There’s a good chance you started childproofing when Baby first began to crawl, carefully plugging outlets and stashing any small objects out of reach. Still, a lot can change from the time your crawling baby becomes a walking tot, and it’s important to step up your safety game accordingly. While some bumps and bruises are par for the course as your little one begins to explore, there are ways to, hopefully, limit injuries to boo-boos that can be fixed with a kiss rather than a stitch.
One effective way of childproofing is to go through your home room by room and search for any potential hazards. Going barefoot can help you to pinpoint any rough spots for little feet, and getting down to Baby’s height will allow you to see things from his perspective. Remember, everything is new and interesting to Baby at this age, and an item that is commonplace for you may be intriguing to him.
A room-by-room guide
- Kitchen: If Baby enjoys being your sidekick as you prepare meals or put away dishes, it’s important to be sure he can do so safely. Start by pushing any sharp items, such as knife sets or kitchen shears, as far back as possible to ensure they’re out of reach. Drawer and cabinet locks will also come in handy to secure any glassware or utensils. If you want to leave Baby a little kitchen space to play in while you cook or do dishes, you can leave him a low cabinet full of safe things to play with, like plastic bowls, or wooden spoons. Also, placing small magnets high up on your refrigerator will remove them as a choking hazard.
- Living room: There’s a good chance that, like many families, you spend a lot of time with Baby in the living room. Unfortunately, living rooms contain a lot of risky items for toddlers – some more hidden than you might think. Take your coffee table, for example. Remember not to set down a hot drink, like a morning cup of tea or coffee, where your toddler can reach it. It’s also a good idea to remove any remotes from the coffee table, as a curious child may remove the back and take out the batteries. While you’re at it, pop some corner protectors on that table to protect his noggin from inevitable falls. Lastly, to eliminate strangulation risks, consider switching to cordless blinds for your windows.
- Bathroom: Bathrooms are not a great place for toddlers and, if possible, should be kept off-limits other than for bathing or working on potty training. Sometimes, though, you end up with a toddler who insists on following you in, and it’s best to be prepared. Door knob covers are great for restricting access to doors, like the ones on linen closets, which may contain bath soaps and toxic cleaning products. Keep any dangerous grooming items, like razors or scissors, locked in a cabinet at all times.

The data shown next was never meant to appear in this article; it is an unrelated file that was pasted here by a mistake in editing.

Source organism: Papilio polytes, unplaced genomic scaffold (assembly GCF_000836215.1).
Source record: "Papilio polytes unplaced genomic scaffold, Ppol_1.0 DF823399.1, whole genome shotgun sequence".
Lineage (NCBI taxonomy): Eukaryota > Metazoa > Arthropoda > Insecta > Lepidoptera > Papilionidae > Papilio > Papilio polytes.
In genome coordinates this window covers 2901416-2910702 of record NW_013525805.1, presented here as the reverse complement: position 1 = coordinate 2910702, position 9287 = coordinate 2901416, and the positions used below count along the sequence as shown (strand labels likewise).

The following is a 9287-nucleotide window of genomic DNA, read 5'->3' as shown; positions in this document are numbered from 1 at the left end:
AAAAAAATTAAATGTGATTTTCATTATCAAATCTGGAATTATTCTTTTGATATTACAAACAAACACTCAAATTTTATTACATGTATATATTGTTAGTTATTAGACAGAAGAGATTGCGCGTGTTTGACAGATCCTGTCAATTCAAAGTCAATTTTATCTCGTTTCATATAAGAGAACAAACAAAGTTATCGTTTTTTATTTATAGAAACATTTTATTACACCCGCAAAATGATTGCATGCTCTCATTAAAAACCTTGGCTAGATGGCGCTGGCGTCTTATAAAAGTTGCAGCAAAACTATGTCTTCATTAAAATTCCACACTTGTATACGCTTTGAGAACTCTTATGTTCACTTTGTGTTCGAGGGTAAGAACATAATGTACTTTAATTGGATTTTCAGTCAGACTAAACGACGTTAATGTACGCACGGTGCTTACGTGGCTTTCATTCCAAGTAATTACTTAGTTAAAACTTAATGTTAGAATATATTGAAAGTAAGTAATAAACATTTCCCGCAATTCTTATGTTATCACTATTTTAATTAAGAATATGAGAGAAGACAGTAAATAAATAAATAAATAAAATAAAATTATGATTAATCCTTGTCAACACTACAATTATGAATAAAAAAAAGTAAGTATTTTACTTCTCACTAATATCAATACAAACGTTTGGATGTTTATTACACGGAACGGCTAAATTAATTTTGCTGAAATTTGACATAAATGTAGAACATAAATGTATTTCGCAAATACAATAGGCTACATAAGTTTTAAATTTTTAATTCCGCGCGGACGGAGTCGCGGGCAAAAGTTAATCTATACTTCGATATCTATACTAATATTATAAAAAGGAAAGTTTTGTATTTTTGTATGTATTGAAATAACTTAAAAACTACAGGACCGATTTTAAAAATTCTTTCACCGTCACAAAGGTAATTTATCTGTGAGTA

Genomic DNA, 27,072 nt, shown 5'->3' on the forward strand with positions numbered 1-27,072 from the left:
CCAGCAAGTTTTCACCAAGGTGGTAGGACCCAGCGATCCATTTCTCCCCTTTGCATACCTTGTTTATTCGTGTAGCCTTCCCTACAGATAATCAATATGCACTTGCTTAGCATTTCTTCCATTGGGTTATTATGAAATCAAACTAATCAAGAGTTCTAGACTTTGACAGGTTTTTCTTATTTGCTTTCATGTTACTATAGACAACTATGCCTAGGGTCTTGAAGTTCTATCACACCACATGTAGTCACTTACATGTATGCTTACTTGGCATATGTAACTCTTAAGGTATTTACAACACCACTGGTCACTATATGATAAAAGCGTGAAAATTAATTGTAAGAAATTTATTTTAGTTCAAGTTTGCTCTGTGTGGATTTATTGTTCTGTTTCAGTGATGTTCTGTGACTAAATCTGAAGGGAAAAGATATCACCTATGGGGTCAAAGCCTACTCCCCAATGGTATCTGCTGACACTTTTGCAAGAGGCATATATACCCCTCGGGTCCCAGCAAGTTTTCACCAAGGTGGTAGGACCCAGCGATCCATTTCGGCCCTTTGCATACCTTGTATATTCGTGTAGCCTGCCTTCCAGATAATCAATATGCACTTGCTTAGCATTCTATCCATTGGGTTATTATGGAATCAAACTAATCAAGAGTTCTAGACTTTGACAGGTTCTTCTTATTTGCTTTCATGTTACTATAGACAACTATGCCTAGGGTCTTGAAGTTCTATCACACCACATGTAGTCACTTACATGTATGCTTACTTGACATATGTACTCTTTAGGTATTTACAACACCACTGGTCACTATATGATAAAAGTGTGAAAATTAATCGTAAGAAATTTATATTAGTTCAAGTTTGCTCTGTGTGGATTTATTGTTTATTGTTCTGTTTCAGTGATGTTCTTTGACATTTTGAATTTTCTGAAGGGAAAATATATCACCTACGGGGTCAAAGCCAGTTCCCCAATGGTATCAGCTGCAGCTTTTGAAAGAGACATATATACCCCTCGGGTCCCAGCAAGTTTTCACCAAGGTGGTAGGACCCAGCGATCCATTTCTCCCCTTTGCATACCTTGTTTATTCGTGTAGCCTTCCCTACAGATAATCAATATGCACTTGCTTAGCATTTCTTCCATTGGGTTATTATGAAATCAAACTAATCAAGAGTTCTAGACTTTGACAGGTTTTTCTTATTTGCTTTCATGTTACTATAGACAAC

- Bedroom: Soft mattress, comfy pillows – no danger here, right? Actually, bedrooms can be full of hidden dangers. For example, toddlers are notorious climbers, and nothing makes a better ladder than dresser drawers. Drawer-locks can be a great way to get around that interest, though, and close supervision in bedrooms is an even better one. Another thing to be sure of is that all pieces of furniture and televisions are anchored to the wall so they won’t tip – even if a rogue climber makes his way onto them.
- Staircases and hallways: According to the Center for Disease Control and Prevention, falls are the leading cause of all non-fatal injuries for children. One proactive way to reduce risks is by blocking off all staircases with a secure gate that cannot be unlocked or pushed over by your toddler. Even with gates, though, it’s a good idea to practice using the stairs with your toddler, so he knows what to do with them when he meets them. Also, many hallways contain radiators, which can get very hot in the winter months. Radiator covers are a great way to keep your house warm while still protecting your toddler from burns.
Accidents are unfortunately a part of life as your toddler becomes a more seasoned walker, but thoroughly childproofing your home will give you peace of mind and minimize the risk of injury to your child. If you’re still unsure, you can seek out a child safety consultant in your area, who will come out and identify any dangers in your home to create a safer space.